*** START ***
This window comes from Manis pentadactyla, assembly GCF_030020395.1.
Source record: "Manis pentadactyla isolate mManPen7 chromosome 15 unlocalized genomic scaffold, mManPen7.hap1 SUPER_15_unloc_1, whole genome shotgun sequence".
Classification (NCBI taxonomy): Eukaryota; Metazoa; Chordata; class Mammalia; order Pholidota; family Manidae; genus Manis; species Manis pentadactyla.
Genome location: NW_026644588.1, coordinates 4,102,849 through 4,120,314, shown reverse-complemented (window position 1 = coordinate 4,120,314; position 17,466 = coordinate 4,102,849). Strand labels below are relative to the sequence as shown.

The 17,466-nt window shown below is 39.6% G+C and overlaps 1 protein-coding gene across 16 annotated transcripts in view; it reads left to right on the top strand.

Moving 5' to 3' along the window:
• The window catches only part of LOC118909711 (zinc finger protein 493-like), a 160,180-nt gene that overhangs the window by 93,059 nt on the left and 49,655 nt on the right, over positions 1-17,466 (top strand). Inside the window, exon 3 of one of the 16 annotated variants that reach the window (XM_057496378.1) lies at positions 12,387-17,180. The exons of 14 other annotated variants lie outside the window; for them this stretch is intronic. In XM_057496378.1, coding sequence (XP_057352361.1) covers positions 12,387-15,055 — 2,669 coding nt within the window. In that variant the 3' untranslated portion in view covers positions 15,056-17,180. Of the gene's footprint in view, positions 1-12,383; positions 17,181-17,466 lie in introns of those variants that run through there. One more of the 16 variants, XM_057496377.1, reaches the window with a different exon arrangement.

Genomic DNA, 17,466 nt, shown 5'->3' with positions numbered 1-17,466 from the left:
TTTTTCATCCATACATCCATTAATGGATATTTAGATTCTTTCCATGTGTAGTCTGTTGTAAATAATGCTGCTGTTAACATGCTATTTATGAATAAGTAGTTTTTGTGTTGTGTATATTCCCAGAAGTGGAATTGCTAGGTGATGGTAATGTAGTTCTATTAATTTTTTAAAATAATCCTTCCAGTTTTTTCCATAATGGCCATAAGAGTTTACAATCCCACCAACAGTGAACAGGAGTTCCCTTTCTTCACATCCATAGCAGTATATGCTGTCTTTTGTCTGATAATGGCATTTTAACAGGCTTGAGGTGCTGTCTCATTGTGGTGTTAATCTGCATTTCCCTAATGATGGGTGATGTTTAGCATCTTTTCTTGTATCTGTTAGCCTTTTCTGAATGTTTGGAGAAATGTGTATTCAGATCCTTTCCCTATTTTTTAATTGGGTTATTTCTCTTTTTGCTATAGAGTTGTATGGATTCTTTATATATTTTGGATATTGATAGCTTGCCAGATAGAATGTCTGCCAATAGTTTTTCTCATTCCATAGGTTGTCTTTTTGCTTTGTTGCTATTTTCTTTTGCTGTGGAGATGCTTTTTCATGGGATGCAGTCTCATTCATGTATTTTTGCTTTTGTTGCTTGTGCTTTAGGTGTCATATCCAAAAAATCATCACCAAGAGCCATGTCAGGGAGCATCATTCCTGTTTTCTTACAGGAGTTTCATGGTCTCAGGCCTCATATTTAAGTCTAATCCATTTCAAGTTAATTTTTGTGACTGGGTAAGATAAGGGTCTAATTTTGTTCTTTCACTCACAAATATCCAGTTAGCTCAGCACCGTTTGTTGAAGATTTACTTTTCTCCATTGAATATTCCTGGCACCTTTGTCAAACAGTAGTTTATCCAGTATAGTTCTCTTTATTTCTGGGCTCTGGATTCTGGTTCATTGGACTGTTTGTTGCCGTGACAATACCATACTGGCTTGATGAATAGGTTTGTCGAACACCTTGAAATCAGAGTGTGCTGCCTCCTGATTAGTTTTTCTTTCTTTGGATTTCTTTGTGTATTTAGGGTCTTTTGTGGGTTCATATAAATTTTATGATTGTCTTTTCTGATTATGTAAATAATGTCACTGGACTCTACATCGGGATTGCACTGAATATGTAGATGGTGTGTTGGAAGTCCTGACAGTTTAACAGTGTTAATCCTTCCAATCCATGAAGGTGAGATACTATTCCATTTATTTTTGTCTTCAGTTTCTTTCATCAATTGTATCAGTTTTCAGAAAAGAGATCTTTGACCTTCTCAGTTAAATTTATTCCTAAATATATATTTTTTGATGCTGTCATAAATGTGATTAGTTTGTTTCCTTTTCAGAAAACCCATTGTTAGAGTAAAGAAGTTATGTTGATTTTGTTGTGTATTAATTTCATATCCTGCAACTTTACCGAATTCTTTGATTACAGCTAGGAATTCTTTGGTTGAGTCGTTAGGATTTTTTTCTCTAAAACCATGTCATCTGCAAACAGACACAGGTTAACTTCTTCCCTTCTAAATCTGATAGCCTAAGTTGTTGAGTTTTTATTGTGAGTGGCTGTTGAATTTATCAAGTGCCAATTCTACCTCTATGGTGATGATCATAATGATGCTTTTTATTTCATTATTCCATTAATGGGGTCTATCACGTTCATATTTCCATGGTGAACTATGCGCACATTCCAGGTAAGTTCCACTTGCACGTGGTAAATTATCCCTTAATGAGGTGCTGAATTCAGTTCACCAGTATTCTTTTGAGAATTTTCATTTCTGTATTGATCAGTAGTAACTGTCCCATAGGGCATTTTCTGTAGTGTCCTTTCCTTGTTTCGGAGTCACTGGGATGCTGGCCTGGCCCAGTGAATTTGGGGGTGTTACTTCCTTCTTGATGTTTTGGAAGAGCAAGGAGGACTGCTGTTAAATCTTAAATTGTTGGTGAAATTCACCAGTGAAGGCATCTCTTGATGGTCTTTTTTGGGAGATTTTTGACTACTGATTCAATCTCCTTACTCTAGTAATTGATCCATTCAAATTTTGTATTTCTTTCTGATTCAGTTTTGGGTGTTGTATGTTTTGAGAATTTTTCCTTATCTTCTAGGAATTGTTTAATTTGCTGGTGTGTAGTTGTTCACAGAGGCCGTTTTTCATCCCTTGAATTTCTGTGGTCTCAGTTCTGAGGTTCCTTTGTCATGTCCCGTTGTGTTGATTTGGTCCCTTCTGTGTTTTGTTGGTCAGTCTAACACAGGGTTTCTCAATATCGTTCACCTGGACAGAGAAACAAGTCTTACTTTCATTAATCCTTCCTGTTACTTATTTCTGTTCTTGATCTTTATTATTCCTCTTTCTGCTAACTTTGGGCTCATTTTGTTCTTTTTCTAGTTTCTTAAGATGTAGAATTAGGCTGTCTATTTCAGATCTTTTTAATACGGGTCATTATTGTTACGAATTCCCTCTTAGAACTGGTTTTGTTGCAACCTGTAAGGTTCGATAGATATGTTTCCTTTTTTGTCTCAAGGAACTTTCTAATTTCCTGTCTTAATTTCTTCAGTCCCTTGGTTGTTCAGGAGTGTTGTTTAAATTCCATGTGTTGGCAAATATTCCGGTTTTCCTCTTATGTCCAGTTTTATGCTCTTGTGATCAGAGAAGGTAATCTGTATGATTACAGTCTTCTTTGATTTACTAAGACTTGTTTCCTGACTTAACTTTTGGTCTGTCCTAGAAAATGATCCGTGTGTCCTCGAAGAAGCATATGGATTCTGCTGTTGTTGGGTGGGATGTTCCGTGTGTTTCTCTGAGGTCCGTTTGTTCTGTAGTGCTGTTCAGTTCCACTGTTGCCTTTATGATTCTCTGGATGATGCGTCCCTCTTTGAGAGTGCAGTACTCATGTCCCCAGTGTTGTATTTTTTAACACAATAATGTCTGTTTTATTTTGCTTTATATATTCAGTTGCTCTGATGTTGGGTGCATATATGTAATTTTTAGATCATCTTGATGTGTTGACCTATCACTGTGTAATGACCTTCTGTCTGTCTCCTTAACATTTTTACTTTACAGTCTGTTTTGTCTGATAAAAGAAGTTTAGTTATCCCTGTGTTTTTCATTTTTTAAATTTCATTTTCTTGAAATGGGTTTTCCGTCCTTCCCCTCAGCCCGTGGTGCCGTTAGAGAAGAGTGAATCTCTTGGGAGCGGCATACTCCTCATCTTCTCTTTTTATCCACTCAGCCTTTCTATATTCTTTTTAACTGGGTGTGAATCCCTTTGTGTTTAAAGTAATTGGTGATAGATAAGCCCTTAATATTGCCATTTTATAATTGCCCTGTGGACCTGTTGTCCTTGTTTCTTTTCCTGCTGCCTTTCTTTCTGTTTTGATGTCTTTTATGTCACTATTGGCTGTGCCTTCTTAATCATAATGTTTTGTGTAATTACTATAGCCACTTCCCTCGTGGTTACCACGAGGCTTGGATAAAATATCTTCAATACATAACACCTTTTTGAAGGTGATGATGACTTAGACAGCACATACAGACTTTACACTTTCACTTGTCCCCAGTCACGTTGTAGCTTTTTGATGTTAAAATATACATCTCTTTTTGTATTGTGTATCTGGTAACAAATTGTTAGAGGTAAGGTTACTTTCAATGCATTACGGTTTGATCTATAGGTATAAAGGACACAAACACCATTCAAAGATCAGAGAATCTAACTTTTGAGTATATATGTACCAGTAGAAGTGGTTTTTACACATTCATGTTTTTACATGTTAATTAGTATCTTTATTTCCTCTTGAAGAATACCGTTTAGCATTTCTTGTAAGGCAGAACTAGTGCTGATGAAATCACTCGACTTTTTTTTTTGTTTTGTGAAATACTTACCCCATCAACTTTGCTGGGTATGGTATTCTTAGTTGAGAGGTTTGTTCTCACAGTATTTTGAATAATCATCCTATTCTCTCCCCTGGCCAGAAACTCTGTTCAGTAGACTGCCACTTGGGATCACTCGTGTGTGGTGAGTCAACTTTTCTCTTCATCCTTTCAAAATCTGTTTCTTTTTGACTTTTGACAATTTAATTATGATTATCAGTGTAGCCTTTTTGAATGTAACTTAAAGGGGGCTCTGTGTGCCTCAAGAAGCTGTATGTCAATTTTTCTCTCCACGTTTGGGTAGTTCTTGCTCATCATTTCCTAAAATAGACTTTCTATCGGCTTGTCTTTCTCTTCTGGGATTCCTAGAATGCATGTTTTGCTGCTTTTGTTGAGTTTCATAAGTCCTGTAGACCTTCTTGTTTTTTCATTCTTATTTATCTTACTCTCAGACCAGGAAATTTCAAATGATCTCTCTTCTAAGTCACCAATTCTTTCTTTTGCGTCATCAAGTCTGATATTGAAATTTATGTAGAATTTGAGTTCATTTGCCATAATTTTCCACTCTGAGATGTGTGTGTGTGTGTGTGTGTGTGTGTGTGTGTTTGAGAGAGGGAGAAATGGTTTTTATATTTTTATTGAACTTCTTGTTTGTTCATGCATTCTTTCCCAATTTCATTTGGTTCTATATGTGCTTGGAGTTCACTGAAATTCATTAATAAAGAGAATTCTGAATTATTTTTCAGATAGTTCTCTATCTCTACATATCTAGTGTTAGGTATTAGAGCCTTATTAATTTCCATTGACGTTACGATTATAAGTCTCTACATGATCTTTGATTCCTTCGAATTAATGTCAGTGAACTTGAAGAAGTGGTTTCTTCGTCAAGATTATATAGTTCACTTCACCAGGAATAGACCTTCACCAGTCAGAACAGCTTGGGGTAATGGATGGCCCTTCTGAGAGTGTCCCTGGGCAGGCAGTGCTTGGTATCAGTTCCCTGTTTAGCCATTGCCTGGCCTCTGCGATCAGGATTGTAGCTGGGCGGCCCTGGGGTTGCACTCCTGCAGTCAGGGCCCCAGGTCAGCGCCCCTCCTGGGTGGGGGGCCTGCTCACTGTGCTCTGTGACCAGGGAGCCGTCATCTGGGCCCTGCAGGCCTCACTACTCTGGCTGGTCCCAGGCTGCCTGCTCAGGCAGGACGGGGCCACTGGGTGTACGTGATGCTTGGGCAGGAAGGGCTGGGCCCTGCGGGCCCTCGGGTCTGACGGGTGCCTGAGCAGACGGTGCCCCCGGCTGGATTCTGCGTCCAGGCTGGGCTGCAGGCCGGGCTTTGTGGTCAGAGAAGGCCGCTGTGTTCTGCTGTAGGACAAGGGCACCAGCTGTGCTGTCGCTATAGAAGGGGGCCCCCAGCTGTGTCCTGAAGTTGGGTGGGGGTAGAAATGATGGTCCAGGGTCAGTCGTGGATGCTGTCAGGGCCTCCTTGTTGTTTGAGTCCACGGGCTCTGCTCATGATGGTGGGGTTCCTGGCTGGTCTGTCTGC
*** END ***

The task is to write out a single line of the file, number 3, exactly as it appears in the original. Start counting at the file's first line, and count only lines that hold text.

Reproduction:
Classification (NCBI taxonomy): Eukaryota; Metazoa; Chordata; class Mammalia; order Pholidota; family Manidae; genus Manis; species Manis pentadactyla.